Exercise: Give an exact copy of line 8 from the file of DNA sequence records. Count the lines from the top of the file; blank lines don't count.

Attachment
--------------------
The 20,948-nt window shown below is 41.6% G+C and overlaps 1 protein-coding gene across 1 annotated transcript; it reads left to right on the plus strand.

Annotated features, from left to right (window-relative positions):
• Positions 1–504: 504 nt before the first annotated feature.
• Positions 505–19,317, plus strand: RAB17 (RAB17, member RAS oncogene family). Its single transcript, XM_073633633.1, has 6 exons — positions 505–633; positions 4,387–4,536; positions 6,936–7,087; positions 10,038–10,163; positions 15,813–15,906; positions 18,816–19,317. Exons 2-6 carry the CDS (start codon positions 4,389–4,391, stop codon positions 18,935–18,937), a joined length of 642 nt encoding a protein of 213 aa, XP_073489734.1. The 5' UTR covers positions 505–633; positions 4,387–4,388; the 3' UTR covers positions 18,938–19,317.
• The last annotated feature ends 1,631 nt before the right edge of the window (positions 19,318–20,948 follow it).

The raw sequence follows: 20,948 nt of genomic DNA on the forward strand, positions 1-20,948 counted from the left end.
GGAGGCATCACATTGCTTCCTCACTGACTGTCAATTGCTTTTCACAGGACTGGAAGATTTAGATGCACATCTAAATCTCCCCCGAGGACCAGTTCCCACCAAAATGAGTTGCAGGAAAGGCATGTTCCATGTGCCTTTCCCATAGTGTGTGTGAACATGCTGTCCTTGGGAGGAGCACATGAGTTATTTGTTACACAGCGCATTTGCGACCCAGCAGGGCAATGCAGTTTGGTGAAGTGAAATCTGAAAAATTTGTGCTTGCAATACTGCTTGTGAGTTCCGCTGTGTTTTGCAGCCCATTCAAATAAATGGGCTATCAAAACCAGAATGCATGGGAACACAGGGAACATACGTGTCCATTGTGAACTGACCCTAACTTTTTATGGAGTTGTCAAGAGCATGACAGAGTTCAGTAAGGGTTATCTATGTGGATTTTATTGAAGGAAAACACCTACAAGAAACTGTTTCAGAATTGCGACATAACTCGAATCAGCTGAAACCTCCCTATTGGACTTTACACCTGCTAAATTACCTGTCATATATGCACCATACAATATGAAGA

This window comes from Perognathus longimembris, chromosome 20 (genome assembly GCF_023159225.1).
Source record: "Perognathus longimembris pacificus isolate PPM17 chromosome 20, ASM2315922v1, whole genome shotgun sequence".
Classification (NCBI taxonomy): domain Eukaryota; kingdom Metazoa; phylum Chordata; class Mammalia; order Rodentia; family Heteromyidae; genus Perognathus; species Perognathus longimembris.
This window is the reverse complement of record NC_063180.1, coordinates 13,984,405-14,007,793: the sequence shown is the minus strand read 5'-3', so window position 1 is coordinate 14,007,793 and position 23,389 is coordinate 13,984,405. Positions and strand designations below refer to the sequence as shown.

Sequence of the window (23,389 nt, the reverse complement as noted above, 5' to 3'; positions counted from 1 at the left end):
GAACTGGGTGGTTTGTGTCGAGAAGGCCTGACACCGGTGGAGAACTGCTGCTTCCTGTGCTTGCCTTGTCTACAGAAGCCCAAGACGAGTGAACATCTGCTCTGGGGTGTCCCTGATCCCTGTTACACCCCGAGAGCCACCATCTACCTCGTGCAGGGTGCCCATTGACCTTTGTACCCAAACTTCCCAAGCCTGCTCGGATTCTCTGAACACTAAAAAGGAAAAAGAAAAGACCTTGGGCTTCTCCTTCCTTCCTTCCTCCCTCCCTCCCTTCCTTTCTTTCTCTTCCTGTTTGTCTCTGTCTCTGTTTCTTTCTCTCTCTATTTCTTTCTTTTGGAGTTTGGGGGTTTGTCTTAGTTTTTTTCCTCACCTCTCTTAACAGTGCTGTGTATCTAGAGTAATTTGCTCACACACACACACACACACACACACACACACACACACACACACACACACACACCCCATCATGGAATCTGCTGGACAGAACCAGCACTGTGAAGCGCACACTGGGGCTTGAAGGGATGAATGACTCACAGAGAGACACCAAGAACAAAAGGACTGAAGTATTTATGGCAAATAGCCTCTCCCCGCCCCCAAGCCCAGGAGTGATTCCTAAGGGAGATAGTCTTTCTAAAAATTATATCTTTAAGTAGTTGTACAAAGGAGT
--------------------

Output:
This window comes from Perognathus longimembris, chromosome 20 (genome assembly GCF_023159225.1).